Sarah Federman, PhD
I am a scholar and practitioner helping individuals and groups re-craft their stories about their conflicts, themselves, and each other.
The result is that participants become authors of their own lives. We all have to resist the pull of becoming soap opera stars when life shows up differently than we expect.
Why consider the Language of Conflict?
How we describe other people, ourselves, and our problems impacts whether we start a war or even end a relationship. Therefore, paying attention to language is vital. This blog provides examples of language being used in ways that exacerbate or find new ways of dealing with the tensions in our world. My consulting work and workshops show clients how seemingly subtle shifts can transform our experience.
Video on Narrative & Conflict
More Background on Language & Conflict
Plato wanted us to consider that a world existed beyond our cultural understanding of it. In other words, he believed in a world independent of the words we use to describe it. For him, words simply referred to one another without necessarily corresponding to any objective truth or reality.
Whether or not Plato is correct about this objective world, the way we describe our own experiences and desires has a very real impact on the world in which we find ourselves. Rather than erase culture as Plato might like us to do, I work with the cultural constructions and their metaphors to lead people to new understandings and new ways of inhabiting their lives.
I take the position, along with Levinas and others, that what we consider significant (material or immaterial) derives from the language we impose upon it. Simply said, through language we make meaning. The meaning we ascribe to events and the identities we impose upon others impact how we interact with them and ultimately how we solve problems -- or do not.
You know from experience that the words used to describe the Other (be that your ex-spouse or neighboring nation) has a very real impact on the kinds of solutions that emerge. If, for example, you call someone a "terrorist," this limits the kind of approaches you might consider. Torture, for example, might seem a legitimate approach with someone so dangerous as a "terrorist." Remember that Vichy France called French Resistants, during World War II, "terrorists." Eventually those French "terrorists" were called heroes. In Indonesia and Cambodia in the 1960s-70s, being labeled or not labeled a "communist" led to almost certain death.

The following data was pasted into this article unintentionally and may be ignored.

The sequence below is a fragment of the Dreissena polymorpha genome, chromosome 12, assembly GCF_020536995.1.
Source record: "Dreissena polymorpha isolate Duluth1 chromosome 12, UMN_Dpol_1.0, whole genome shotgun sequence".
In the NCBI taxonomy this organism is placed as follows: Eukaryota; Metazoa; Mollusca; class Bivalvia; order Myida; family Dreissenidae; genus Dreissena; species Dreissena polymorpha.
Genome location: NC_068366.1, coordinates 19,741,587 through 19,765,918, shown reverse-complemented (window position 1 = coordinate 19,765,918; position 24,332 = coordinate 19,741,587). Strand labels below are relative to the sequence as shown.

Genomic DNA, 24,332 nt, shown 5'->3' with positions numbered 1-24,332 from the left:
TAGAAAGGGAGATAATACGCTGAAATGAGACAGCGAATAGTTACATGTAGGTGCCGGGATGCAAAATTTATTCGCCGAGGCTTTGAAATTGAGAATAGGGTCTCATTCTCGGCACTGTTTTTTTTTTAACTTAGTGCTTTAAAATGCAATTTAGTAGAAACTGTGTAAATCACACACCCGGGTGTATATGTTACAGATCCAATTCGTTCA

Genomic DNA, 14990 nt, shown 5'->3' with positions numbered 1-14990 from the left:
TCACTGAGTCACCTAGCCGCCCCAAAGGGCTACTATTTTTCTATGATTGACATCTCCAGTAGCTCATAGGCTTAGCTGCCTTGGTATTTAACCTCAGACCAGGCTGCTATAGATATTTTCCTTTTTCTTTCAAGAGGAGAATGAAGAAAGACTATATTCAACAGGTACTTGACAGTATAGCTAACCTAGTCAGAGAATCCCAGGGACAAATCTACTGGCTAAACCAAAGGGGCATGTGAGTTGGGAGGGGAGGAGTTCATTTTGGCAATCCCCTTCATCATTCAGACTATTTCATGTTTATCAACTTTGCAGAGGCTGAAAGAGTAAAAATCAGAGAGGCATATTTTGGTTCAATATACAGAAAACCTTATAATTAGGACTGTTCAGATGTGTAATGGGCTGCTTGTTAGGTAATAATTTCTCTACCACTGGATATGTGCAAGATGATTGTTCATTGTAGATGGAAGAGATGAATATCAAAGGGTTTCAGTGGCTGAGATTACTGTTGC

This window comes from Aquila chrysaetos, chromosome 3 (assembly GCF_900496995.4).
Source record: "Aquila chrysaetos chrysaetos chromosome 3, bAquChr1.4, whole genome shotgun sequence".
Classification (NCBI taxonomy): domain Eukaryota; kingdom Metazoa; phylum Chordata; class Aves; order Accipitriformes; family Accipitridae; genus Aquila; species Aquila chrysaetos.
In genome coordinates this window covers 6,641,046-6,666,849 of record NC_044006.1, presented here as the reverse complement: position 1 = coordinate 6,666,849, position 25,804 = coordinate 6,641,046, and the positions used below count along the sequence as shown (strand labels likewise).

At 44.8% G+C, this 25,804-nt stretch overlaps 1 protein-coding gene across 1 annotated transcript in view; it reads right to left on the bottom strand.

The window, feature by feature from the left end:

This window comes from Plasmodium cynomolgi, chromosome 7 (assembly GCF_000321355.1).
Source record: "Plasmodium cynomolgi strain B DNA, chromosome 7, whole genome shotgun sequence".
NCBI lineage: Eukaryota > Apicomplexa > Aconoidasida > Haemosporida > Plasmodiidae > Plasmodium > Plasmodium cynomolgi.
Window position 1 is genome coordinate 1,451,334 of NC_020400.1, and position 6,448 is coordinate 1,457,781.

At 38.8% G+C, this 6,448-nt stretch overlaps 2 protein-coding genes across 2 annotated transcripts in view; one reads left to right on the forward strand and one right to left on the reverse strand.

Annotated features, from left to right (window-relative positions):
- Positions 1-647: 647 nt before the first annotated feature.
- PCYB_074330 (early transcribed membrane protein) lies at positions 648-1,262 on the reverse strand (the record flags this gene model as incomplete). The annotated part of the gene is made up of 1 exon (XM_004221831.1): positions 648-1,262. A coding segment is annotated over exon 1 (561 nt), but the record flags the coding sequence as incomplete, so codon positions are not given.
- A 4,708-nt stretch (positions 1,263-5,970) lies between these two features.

I want to make visible some of these taken for granted ways in which we articulate our world and the problems within it. For example, if you kill someone it is called "murder" -- if the government kills someone it is considered simply a "casualty" of a troubled world. Is there a difference? How do our word choices lull us into feel or not feeling a certain way about killing people?
Using Language to Change Our Lives
Considering language means looking beyond labels and word choice, it means considering how we construct our stories about world. This requires greater reflexivity and responsibility. Rather than changing our stories about the world to reflect the pure world Plato believes exist, we can change our story to help create the world as we want it to be.
Words can shift our material experience. Surely you know examples in your own life when your words worsened a situation and times when your language improved a troublesome dynamic.
Business Executive Experience
Almost a decade as a business executive serving Fortune 500 and media companies around the world (over 10 countries), presenting at the headquarters of companies such as Google, The Economist, The New York Times, Time Warner, NFL, Viacom, and YAHOO. Worked in business development, construction of international alliances, and global strategy with senior board members. Advanced skills in social media marketing and brand-building.
Work conducted in French, English and Spanish.
New York Times, RFI (French radio), Canal+ (French television) and Seventeen.
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